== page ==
Many of the Germans who do come to Tombstone stay at the Tombstone Monument Ranch, formerly the Apache Spirit Ranch. The ownership changed due to foreclosure on the Apache Spirit Ranch. The Tombstone Monument Ranch is three miles from downtown Tombstone, and has a block of buildings designed to look like an Old West movie set.
“We get a lot of visitors from Germany,” said Patricia, an employee at the Tombstone Monument Ranch who unaccountably declined to give her last name. “But also from France, Japan, and Brazil.”
Travel agents in Germany are known to send their clients out west for vacations in America. For example, German travel agent Bernd Walbert once said he sends over three hundred clients annually to the dude ranches of the American west, according to an article entitled A Fistful of Dreams: Taming the Wild West in the Old World that appeared in German magazine Munich Found.
Tourists from Asia and South America also come frequently to Tombstone, and from Tombstone they often head off to the Grand Canyon to see the other natural
attractions of Arizona, according to Bill Longworth, a Tombstone resident.
“Sometimes you see large groups of tourists as part of a tour group goin’ around Tombstone,” said Longworth.
But among foreign Old West aficionados, the Germans have long been considered the most avid among Europeans, due to the enormous influence of Karl May’s novels and movies based on them. A 2007 travel article in the New York Times reported, “There are clubs, magazines, trading cards, school curriculums, stupendously popular German-made Wild West films and outdoor theaters, including one high in the sandstone cliffs above the tiny medieval fortress town of Rathen, in Saxony, where cowboys fight Indians on horseback.”
The so-called Indian Hobbyist movement remains strong in Germany, where “pow-wows” are organized by cultural clubs dedicated to the American Indian culture of the Old West. Invariably, while American Indians may be portrayed stereotypically, the Indian culture is treated respectfully as an underpinning of American history as seen from afar.
However, there has been cultural push-back. For example, in Lisa Michelle King’s critique of Karl May’s stories in her article for Studies in American Indian Literatures titled Revisiting Winnetou: The Karl May Museum, Cultural Appropriation, and Indigenous Self-Representation she speaks about “long held constructions of Native American peoples that exist to serve European American cultures” and that these constructions are important to dismantle “because of their influence on the thinking and action of people who use them.”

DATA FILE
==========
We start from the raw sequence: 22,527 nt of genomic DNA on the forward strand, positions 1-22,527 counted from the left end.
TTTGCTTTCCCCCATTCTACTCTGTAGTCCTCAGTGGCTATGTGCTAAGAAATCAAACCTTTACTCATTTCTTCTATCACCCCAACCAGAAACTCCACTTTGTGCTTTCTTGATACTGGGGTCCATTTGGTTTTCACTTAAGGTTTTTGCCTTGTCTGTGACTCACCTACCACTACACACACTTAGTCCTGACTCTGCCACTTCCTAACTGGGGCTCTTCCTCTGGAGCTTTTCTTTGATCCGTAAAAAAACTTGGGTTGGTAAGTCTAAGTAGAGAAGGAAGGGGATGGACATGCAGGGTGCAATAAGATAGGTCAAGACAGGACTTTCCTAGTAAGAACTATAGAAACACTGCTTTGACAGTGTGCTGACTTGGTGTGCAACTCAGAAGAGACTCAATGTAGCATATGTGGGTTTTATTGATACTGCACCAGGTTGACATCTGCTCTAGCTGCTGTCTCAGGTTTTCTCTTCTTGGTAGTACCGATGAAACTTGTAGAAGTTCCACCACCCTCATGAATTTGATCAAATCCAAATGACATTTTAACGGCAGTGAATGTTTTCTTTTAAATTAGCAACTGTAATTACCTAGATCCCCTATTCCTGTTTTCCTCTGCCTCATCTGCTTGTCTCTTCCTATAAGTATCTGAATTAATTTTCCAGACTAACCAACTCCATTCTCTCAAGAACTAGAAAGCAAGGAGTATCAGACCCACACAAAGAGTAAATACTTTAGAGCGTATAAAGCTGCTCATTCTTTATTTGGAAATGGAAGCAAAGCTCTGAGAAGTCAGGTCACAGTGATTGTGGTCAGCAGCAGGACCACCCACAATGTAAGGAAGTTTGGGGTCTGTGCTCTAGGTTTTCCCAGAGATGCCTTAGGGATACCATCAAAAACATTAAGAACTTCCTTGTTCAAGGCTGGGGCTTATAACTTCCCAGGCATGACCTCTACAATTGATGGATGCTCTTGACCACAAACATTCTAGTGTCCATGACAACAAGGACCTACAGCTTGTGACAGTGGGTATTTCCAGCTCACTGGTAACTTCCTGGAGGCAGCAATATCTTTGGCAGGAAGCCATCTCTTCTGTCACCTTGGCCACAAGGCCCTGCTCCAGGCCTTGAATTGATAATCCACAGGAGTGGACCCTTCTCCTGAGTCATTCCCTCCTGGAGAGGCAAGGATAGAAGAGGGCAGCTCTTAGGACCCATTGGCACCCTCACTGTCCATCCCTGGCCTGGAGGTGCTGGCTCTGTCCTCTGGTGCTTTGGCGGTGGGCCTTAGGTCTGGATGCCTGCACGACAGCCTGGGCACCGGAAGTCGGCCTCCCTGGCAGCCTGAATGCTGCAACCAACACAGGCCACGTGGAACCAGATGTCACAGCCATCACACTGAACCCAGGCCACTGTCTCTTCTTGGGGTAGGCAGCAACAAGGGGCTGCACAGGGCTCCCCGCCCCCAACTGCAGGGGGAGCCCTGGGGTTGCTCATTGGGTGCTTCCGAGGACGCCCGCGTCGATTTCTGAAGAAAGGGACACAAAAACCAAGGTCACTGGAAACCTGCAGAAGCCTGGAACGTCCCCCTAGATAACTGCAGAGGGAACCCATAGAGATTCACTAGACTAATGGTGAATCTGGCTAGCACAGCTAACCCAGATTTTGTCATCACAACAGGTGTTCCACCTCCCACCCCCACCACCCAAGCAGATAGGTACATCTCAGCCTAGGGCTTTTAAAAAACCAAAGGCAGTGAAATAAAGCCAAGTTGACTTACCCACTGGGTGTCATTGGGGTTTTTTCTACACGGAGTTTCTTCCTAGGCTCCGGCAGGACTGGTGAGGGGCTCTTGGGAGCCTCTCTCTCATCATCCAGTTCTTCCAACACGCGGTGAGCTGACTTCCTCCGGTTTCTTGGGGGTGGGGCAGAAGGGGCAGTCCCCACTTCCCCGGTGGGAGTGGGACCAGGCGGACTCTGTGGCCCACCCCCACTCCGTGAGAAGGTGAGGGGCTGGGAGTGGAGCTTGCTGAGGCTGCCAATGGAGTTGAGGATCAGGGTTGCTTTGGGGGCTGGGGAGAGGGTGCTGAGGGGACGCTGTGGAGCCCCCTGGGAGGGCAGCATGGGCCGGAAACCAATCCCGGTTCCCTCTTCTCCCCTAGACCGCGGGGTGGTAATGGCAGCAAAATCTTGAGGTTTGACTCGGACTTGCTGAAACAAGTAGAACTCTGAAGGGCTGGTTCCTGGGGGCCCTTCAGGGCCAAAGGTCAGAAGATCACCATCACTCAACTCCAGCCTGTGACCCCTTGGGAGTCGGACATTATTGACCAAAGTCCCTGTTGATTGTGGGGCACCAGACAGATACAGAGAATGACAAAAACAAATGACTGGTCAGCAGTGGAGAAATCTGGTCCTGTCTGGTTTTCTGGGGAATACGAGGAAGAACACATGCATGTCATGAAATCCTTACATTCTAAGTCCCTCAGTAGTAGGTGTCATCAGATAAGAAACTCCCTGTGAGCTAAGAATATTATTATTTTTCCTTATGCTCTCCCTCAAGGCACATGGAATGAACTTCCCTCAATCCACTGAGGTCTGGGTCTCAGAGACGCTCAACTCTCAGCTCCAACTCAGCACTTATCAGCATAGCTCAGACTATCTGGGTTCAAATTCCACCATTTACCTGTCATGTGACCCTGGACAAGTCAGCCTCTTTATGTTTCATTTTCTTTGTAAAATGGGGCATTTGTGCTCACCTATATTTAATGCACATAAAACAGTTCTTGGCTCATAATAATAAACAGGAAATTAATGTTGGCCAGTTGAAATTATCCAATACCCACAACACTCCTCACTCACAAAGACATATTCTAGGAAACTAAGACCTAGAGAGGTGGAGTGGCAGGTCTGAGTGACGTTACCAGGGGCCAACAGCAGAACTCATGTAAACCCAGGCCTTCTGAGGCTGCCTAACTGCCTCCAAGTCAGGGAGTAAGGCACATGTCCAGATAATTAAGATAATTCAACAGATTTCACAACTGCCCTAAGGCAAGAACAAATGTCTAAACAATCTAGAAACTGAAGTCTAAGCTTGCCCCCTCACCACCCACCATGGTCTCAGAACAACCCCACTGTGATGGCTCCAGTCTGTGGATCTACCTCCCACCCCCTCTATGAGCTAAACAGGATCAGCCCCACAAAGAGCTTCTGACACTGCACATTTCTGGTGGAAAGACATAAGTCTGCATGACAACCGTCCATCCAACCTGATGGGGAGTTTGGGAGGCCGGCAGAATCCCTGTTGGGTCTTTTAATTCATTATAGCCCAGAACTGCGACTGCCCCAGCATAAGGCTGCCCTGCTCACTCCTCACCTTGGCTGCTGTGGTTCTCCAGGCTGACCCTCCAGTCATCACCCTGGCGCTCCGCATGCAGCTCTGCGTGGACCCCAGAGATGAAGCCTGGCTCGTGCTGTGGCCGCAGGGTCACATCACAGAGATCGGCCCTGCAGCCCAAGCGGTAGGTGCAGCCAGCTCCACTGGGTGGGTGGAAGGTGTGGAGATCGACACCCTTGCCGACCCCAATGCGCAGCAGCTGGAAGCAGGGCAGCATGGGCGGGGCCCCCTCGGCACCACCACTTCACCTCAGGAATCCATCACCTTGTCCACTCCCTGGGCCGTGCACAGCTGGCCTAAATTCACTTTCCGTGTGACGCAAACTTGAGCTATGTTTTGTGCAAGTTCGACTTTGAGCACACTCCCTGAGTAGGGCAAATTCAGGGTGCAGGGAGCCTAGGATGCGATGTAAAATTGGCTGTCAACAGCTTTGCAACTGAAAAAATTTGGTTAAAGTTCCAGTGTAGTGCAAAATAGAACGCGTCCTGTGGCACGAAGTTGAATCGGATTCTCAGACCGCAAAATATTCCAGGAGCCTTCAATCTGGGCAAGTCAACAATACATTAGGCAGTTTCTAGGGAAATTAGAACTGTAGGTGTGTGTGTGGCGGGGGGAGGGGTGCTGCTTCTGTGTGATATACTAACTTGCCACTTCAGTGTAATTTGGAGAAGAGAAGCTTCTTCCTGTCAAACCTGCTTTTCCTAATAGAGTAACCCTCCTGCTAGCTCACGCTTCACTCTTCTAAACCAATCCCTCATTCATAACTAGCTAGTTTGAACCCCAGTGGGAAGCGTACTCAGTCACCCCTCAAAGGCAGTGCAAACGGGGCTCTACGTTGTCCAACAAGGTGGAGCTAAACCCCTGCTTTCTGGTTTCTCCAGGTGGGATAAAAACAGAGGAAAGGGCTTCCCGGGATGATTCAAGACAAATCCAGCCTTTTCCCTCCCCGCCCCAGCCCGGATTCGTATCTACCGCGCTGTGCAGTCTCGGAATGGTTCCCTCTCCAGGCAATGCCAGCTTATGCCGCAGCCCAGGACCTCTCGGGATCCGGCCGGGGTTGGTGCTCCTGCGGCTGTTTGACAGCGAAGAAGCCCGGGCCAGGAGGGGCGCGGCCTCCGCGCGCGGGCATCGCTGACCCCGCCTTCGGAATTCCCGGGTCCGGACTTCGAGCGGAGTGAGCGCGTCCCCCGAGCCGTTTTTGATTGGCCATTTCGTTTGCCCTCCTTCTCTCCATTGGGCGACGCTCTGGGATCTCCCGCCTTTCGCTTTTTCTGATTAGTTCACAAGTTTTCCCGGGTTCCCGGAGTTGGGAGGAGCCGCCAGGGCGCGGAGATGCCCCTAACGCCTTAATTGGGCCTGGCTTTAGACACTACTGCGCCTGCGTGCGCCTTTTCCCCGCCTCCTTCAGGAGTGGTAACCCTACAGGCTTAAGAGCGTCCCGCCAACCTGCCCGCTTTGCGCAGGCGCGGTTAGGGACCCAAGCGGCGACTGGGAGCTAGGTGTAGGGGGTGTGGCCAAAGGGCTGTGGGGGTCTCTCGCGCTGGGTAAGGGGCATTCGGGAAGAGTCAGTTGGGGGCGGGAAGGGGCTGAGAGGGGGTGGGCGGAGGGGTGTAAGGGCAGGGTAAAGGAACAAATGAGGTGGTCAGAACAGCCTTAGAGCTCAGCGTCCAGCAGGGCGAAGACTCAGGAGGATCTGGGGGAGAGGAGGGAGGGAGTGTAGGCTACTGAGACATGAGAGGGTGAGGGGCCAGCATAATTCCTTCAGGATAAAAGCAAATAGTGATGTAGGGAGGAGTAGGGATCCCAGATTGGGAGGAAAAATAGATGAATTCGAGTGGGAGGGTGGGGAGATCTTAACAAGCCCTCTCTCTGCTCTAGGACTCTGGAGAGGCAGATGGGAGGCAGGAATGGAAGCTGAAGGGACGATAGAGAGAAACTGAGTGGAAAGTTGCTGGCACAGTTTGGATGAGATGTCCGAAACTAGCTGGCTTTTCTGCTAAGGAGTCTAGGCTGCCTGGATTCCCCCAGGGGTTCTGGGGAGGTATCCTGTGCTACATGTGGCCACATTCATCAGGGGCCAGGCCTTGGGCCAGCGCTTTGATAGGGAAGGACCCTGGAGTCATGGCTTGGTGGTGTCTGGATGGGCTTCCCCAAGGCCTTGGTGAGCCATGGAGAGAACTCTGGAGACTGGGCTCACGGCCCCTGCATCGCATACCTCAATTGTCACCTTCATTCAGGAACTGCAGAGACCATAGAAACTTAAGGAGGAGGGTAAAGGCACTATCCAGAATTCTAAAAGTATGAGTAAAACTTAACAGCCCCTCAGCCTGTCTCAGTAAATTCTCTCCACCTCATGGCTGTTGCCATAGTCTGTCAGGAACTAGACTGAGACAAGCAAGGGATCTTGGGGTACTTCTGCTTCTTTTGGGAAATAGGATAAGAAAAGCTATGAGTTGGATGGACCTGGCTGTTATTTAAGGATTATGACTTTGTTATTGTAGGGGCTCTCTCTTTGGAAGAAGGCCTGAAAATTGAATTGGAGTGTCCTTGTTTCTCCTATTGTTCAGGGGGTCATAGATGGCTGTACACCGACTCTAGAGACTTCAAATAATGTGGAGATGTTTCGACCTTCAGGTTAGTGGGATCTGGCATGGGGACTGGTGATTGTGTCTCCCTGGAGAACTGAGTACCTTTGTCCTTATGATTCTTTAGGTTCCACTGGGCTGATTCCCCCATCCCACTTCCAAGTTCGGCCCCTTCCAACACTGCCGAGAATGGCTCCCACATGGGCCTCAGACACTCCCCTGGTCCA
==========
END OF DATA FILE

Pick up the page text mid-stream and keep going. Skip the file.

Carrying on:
These romanticized stories about Native Americans and the frontier create distortions about native peoples and so “need critique and dismantling,” according to King. Perhaps the most notorious example of May’s influence was on Adolf Hitler, who was an avid fan of May’s work.
In Black Earth: The Holocaust as History and Warning Timothy Snyder talks about how many Germans at the end of the 19th century were wondering, “Where was Germany’s frontier, its Manifest Destiny?” In Germany at this time, according to Snyder, racism “turned populated lands into potential colonies” and the source mythologies for these ideas was the recent colonization of North America and America’s expansion west. Snyder even quotes Hitler as saying that “May had opened his eyes to the world.”
Karl May has been widely read in Germany for generations after his writings were published. To date it is estimated that over 100 million copies of his works have been published worldwide in around 39 different languages. The New York Times travel article described him as “a con man and Walter Mitty-like homebody who spent eight years in jail dreaming of Wild West adventures,” but he is still held in esteem in Germany.
For example, Stolte made the comparison between him reading Karl May when he was a child to the way children in the U.S. would read Mark Twain.
“A lot of kids read Karl May back then,” Stolte said. “He was read more perhaps than he is now.”